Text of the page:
Is this heaven, or Redding?

The North State city sits between the godly and the earthly—and not just because of the divine spectacle of nearby Mount Shasta.  Redding is home to a church with a commitment to community so intense it’s almost supernatural.

Bethel Church isn’t a household name, but it should be. No institution in our state is better at engaging with its hometown than Bethel, which has 11,000-plus members in a city of 91,000 people.

While experts advise that civic engagement should be strategic, planned and targeted at specific issues, Bethel’s engagement with Redding is big and broad, touching almost every aspect of civic life. And it is grounded not in activist jargon but in celebration and love—for God and for the place itself.

This lack of structure in Bethel’s assistance to its hometown is intentional (“You can’t be trained for the freedom of heaven in a structure of law,” one church official says). And it suggests a broader lesson for other kinds of institutions seeking to improve your community: don’t overthink it, and just throw yourself, heart and soul, into responding to people’s needs.

When Redding’s civic auditorium was failing, Bethel and its members quickly put together a nonprofit, Advance Redding, to revive it. When the Redding Police Department was about to lay off four officers because of budget troubles, Bethel launched a fundraising drive to pay the cops. After the Carr fire destroyed more than a thousand residences last summer, Bethel gave $1,000 in cash to every family, church member or not, who lost a home.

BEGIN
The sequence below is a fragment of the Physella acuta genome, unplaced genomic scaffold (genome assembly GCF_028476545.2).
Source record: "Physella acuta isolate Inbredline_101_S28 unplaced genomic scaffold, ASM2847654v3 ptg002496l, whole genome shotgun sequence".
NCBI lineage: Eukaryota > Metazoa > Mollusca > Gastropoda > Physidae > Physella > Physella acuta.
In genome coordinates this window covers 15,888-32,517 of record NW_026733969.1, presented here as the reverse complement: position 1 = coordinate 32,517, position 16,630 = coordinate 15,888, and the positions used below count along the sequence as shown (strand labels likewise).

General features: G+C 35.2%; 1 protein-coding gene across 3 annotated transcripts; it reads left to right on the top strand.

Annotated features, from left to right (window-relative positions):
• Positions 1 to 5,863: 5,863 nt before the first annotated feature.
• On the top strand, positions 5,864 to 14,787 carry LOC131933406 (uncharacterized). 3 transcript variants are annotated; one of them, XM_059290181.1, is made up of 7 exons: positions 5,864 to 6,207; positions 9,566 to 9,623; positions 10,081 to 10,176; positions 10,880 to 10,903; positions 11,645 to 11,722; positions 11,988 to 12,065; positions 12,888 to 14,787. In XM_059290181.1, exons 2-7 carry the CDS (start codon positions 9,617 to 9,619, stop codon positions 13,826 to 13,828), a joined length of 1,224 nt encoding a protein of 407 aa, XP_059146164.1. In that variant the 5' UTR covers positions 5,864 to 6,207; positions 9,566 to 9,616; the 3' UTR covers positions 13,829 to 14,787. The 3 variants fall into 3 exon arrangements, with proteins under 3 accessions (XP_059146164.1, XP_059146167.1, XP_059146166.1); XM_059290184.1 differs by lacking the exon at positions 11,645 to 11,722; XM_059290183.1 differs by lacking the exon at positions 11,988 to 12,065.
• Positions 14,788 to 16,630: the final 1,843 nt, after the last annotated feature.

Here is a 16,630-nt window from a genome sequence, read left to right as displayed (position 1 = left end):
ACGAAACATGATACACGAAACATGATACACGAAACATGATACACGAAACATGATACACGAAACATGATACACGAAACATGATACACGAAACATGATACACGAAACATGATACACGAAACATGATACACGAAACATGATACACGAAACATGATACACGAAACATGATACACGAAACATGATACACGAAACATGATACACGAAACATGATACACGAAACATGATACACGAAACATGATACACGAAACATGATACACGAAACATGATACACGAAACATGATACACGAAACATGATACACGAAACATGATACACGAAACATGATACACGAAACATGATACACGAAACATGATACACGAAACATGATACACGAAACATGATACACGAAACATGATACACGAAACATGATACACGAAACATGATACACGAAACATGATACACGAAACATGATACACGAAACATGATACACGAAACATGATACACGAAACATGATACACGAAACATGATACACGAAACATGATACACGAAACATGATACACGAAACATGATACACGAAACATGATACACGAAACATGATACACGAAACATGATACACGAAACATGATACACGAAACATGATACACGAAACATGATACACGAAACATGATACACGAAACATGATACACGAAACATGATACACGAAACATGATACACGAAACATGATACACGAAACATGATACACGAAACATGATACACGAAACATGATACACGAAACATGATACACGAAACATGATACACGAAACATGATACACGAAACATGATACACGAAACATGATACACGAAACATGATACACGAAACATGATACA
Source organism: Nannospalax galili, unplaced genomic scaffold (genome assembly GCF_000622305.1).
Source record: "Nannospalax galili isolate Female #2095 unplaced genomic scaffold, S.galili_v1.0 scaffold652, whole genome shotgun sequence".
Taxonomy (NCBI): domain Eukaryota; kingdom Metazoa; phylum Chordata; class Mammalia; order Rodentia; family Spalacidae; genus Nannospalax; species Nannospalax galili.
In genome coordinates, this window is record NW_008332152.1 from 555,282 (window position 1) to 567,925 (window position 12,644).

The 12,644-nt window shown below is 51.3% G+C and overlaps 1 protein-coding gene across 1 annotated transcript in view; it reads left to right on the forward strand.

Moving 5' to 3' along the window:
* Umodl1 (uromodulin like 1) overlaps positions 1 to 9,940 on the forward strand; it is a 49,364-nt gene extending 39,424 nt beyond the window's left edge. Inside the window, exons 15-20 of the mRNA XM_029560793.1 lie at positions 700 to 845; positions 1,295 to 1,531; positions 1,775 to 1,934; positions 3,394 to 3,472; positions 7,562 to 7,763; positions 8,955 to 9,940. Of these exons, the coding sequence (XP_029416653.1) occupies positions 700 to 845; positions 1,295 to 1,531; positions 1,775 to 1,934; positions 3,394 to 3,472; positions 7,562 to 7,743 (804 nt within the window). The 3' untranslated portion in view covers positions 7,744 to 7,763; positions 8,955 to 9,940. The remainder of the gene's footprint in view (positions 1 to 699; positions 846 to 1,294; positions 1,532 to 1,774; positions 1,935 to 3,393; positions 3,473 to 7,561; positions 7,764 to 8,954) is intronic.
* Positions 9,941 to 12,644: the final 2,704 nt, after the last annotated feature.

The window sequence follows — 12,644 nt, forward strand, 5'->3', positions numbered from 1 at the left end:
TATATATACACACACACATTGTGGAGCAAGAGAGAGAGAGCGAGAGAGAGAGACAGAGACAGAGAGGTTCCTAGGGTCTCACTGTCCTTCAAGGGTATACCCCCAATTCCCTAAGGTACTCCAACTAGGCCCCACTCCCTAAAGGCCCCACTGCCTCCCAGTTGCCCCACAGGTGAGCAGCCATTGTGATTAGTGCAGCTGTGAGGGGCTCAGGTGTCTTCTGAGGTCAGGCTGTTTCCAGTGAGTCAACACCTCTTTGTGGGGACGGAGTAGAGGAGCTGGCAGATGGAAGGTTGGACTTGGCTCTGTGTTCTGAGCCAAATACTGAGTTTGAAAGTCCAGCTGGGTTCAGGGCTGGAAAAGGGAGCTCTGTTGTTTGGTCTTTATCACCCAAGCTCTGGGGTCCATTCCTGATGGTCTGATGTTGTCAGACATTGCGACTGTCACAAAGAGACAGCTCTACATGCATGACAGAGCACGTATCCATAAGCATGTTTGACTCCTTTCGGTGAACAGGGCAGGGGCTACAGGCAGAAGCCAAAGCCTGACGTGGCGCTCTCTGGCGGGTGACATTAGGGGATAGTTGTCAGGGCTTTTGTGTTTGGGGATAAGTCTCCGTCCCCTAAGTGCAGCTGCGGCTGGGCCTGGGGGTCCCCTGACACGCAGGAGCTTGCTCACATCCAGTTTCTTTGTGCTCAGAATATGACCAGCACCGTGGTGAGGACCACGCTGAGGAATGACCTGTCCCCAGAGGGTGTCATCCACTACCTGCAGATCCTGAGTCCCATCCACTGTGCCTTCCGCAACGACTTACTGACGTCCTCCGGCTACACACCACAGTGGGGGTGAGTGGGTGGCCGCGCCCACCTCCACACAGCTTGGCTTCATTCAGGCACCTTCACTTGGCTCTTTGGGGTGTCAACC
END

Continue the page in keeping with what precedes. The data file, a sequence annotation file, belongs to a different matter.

Bethel also has connected Redding to the world. Bethel  has a global disaster response team and a Christian music collective with international reach, and even helped convince United Airlines to start daily non-stop service between LAX and Redding. And Bethel School of Supernatural Ministry, which attracts students from more than 50 countries, has internationalized the city.

Bethel inspires service in Redding with two big messages. First, it teaches that, through God, individuals can triumph over challenges and experience miracles. Second, the church constantly celebrates Redding, and highlights opportunities to be a part of community projects.

“Bethel really encourages everybody to take ownership of the area, to live your faith in a way that’s felt,” says Redding Mayor Julie Winter, a church board member. “Bethel says that… God is for you—so who can be against you? So why not start that new business? Why not volunteer to make this city an amazing place? Why not, in my case, run for city council?”

Bethel, founded as a small Assemblies of God congregation in the 1950s, was transformed by Bill Johnson’s arrival as its senior leader in 1996.

Johnson encouraged experimentation and turned Bethel into a non-denominational “ecstatic” church that values healings, prophecies, accessible preaching, and community action. This mix has attracted a young, diverse membership in an older, whiter region of the state.